Finely strain liquid from shaker into mug and over the crushed ice.
Top with Qcumber Sparking Water.

Many thanks to our friends at Food For A King for sending over this recipe! You can check out their blog at: foodforaking.com



The Monty Don 
        50ml Strawberry Coulis
 1 tsp of Womersley Strawberry & mint 
25ml sugar syrup 
 6 large mint leaves 
  100ml of Qcumber mint water 
Gently jostle your mint leaves in a tumbler glass then drizzle the strawberry coulis, vinegar and sugar syrup over crushed ice. Stir and serve under a clear blue sky.




Thursday, 23 June 2016

Beating the French at their own game? France Vs The Rest of the World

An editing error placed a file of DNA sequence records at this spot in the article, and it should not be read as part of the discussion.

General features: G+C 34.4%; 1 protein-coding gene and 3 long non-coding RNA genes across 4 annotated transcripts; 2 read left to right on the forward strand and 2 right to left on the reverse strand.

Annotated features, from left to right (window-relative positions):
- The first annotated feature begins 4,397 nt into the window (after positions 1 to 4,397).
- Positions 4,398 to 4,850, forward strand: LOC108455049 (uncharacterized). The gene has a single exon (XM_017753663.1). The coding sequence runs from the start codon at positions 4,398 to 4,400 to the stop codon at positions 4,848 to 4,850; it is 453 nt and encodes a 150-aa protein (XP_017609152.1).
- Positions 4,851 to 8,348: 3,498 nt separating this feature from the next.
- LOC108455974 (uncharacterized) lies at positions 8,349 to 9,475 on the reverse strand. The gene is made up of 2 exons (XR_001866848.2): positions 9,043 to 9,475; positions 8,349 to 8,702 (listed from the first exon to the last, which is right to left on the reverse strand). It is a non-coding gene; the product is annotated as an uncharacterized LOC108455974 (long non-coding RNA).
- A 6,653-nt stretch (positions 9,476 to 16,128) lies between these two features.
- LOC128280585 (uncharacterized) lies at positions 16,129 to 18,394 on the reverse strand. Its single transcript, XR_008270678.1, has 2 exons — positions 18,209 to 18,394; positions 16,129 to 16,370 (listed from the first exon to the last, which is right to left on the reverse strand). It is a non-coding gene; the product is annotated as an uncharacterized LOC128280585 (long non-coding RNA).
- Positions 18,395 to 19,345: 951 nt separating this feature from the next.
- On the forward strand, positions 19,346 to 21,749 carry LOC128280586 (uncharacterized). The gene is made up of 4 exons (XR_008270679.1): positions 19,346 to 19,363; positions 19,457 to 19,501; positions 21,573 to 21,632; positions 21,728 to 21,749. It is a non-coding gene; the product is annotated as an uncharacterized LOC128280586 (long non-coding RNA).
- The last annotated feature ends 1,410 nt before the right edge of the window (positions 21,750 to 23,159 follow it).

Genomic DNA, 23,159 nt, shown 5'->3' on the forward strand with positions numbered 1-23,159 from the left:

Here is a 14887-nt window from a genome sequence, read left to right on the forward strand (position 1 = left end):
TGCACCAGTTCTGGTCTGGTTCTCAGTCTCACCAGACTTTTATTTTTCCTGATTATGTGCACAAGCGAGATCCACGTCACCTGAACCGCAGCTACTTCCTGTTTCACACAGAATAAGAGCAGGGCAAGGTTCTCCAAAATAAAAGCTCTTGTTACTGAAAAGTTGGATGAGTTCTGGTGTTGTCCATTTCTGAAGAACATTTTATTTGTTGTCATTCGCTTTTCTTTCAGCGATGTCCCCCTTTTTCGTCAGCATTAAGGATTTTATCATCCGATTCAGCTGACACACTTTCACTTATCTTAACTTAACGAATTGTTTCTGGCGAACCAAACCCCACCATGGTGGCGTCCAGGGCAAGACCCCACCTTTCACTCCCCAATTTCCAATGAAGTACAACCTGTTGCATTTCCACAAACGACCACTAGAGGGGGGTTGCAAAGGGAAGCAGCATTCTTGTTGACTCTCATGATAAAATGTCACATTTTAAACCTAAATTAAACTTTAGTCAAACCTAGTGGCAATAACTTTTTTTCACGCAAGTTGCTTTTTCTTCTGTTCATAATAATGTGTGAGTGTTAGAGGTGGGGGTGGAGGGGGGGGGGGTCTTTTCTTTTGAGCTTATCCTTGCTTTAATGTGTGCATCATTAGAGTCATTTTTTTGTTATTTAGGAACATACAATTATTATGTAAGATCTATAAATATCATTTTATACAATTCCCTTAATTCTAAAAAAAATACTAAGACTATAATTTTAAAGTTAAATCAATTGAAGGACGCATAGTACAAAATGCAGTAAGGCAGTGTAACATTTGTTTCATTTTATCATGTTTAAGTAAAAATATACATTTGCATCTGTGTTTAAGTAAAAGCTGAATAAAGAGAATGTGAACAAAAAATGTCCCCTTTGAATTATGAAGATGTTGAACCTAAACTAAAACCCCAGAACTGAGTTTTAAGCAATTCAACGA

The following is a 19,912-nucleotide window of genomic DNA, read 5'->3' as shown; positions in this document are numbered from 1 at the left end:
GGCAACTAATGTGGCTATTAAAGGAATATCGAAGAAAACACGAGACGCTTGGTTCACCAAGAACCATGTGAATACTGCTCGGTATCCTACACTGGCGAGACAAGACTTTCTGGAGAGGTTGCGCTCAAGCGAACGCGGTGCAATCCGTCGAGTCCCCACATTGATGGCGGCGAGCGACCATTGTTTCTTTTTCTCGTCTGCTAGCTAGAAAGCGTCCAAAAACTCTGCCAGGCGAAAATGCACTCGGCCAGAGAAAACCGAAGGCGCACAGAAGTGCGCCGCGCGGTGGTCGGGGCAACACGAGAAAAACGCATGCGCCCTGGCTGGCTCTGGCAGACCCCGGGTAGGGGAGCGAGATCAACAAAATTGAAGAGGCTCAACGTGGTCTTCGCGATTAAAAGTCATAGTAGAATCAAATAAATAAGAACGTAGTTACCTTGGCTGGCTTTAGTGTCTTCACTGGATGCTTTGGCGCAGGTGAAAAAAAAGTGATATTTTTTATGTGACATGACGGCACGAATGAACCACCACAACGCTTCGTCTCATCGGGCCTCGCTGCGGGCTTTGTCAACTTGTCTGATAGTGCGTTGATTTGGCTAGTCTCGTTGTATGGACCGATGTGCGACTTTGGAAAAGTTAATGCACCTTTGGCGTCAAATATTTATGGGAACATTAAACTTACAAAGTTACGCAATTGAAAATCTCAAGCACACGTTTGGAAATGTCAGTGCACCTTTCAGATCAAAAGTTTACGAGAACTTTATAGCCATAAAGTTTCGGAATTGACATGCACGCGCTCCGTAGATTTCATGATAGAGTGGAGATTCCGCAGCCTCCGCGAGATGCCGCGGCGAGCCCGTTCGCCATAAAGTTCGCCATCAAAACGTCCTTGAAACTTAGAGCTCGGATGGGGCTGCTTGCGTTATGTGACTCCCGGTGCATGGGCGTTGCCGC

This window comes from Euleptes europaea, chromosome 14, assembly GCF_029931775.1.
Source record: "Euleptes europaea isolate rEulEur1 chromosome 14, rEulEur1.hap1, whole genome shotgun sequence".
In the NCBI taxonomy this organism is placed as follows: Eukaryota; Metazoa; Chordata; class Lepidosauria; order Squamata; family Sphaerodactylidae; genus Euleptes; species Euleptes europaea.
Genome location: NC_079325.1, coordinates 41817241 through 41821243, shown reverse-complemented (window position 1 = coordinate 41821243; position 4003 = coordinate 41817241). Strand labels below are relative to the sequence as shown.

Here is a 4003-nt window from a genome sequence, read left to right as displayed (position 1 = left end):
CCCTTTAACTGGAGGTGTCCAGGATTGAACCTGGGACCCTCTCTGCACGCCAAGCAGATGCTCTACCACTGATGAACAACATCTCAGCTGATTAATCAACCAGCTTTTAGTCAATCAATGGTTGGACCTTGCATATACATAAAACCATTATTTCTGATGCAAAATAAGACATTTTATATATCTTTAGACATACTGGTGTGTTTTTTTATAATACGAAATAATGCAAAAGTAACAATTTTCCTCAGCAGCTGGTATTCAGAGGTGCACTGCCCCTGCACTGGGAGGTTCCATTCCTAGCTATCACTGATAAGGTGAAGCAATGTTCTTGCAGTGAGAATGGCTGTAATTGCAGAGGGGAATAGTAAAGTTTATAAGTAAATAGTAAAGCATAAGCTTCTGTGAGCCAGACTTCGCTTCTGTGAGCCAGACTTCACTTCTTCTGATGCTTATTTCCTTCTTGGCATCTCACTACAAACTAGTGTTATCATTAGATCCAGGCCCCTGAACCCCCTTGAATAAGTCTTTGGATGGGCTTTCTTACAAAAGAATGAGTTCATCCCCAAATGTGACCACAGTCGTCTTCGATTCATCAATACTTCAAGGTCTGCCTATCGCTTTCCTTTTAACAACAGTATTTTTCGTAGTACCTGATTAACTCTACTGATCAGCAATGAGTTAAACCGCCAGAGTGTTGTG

(courtesy of www.freepik.com)

There is nothing us brash Brits love doing more than taking on our Gallic friends from over the water in whatever contest we can conjure up. We've got Euro 2016 coming up in France, where a cornucopia of nations will be trying to steal the trophy from under the noses of the host nation; we are throwing out the classic 'French' style of cooking and embracing the modern British cuisine pathway in our Michelin starred restaurants. Hell, our doctors are trying to 'out-strike' the very country who seem to strike every other week about something or other.

Yes, we all like to get 'one up' on the French once in a while.

This pursuit of victory has quite recently been glorified in the English press, when Matthew Jukes, wine critic extraordinaire, organised a one-off tasting of English sparkling wines pitted against French Champagnes. When major tasters in the Paris restaurant and bar scene say that our fizz beats the beret off of the best sparkles that their country has to offer, you have to take it seriously.